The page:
November 14, 2006
An internal report from Kaiser Permanente details the specific problems associated with the nearly $4 billion electronic health records system being implemented by Kaiser Foundation Health Plan/Hospitals, Computerworld reports.
The system, called HealthConnect, was developed by Epic Systems and is intended to give about 100,000 Kaiser physicians and employees access to 8.6 million EHRs, and provide e-messaging capabilities, computerized order entry and electronic prescriptions. It also is intended to integrate scheduling, registration and billing for Kaiser members through the company’s Web site (Rosencrance, Computerworld, 11/13).
The system was scrutinized last week after a project supervisor for Kaiser, Justen Deal, sent an e-mail to every company worker and warned that the EHR system is expensive and unreliable. Kaiser’s CIO, J. Clifford Dodd, resigned four days after the e-mail was sent (iHealthBeat, 11/8).
One of the main problems for HealthConnect is the Citrix Application Delivery infrastructure, which cannot handle the load of the Epic Systems, according to Deal. “For every user who connects to HealthConnect, they connect via Citrix, and we’re running into monumental problems in scaling the Citrix servers,” Deal told Computerworld.
However, Scott Herren, group vice president and general manager at Citrix Systems’ Virtualization System Group said the issue is the overall system’s architecture, which cannot accommodate such large loads of data, not scalability.
Deal and an IT employee – who spoke on the condition of anonymity – said another problem is the adaptability of the Epic software. The software was written in Massachusetts General Hospital Utility Multi-Programming System language, which was developed in the 1960s, they said.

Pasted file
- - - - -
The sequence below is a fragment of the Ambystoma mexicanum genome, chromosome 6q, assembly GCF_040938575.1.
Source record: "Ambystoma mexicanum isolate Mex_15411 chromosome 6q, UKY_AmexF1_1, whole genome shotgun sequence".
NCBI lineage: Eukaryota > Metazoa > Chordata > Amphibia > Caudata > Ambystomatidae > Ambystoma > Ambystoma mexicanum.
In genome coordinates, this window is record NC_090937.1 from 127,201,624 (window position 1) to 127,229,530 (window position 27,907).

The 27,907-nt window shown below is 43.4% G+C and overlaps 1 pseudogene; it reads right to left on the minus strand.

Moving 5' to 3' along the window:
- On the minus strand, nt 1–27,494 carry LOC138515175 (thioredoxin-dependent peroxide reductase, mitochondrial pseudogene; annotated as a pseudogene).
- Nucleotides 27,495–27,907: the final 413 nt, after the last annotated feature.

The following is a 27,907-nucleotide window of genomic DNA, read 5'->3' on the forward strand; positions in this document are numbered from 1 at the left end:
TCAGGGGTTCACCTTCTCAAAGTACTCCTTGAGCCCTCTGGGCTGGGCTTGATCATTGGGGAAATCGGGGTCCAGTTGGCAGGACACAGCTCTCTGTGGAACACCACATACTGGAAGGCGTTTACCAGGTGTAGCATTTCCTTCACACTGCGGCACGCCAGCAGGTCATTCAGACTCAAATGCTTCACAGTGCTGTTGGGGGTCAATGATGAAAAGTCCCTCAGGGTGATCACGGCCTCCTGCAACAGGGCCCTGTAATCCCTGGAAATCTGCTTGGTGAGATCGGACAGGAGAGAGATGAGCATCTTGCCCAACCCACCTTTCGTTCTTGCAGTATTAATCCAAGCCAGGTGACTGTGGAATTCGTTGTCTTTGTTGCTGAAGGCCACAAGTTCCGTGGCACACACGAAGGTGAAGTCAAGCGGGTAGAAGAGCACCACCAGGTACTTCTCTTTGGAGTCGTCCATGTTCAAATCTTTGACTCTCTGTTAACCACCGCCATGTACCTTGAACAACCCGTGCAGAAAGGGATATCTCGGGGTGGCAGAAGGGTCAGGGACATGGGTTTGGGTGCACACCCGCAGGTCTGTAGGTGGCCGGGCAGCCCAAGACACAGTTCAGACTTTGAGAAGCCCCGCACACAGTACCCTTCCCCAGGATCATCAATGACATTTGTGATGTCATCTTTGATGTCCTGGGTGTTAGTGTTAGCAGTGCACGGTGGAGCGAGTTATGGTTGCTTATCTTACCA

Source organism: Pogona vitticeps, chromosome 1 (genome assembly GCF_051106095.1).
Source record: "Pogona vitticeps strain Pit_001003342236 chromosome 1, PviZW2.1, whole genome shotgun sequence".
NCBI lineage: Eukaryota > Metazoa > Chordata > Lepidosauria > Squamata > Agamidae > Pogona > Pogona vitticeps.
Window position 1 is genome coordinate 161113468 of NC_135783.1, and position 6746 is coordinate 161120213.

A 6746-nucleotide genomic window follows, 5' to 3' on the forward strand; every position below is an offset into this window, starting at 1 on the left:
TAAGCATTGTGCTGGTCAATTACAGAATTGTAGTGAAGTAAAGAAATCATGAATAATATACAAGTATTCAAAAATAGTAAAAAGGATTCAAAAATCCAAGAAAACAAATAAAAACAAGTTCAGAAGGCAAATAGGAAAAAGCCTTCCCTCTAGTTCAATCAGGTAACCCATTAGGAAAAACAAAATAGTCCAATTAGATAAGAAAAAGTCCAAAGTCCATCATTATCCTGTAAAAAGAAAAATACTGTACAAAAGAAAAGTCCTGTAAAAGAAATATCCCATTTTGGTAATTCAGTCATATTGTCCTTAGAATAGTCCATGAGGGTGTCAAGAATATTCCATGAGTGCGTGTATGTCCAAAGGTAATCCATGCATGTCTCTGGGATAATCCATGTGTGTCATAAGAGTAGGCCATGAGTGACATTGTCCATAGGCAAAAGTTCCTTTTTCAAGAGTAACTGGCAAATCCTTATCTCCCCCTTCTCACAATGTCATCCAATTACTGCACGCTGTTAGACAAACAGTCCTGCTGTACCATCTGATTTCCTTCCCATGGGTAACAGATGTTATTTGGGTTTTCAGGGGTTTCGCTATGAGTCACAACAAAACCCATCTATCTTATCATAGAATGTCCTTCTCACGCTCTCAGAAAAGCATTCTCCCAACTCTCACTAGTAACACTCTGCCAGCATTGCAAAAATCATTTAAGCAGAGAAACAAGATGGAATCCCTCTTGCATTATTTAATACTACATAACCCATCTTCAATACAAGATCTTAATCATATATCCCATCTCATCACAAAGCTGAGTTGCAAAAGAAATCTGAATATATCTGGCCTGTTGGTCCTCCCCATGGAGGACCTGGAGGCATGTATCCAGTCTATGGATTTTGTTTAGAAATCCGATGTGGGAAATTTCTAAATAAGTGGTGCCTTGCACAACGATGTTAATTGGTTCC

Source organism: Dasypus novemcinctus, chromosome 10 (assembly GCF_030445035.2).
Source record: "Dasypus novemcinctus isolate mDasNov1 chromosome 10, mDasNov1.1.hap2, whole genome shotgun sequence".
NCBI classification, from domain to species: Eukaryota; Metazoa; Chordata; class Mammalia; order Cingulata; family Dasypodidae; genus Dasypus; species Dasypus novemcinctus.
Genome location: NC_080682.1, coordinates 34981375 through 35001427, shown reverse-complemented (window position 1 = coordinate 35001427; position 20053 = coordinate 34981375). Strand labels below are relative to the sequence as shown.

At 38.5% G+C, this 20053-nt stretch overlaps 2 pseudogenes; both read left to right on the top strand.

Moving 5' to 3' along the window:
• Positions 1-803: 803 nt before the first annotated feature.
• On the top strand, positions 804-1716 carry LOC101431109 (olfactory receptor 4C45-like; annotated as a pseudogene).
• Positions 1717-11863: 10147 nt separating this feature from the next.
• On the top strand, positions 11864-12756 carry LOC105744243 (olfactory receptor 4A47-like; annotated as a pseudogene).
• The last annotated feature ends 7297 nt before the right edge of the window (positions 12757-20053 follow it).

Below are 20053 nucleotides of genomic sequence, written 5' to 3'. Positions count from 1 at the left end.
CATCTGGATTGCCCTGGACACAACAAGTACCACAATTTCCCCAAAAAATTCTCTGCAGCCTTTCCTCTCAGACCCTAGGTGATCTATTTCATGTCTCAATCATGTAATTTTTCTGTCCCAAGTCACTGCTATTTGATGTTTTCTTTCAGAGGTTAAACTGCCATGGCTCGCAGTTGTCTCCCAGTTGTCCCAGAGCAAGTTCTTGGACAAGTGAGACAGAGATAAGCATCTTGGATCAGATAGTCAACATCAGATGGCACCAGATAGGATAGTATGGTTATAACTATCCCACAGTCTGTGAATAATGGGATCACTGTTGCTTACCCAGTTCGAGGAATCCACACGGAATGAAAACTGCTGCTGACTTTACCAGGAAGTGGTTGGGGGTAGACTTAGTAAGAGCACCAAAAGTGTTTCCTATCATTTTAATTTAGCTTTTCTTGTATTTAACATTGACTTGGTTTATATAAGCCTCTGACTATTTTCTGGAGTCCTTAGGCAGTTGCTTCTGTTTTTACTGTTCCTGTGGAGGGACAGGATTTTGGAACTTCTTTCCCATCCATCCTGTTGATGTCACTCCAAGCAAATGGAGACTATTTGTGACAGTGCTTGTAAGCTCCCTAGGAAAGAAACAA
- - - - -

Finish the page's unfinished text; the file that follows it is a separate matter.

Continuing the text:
The 722-page Kaiser internal report contained hundreds of technical problems within the system, some of which affect patient care. According to the report, 10 significant power outages included:
- An outage on May 9, 2006, that lasted for 55 hours and affected “every Kaiser Permanente Region. …Providers/clinicians across KP would not have access to medical information to treat members, process lab and pharmacy requests and in some cases were in full down-time modes … with the inability to access current medical information for decision making”;
- One on May 10, 2006, that lasted about 37 hours in which “The [users] reported that the potential for patients to not get the treatments they need and the possibility of patients receiving incorrect medications”; and
- One on Oct. 10, 2006, for over three hours, where physicians and nurses in several facilities could not retrieve important medical data to treat patients (Computerworld, 11/13).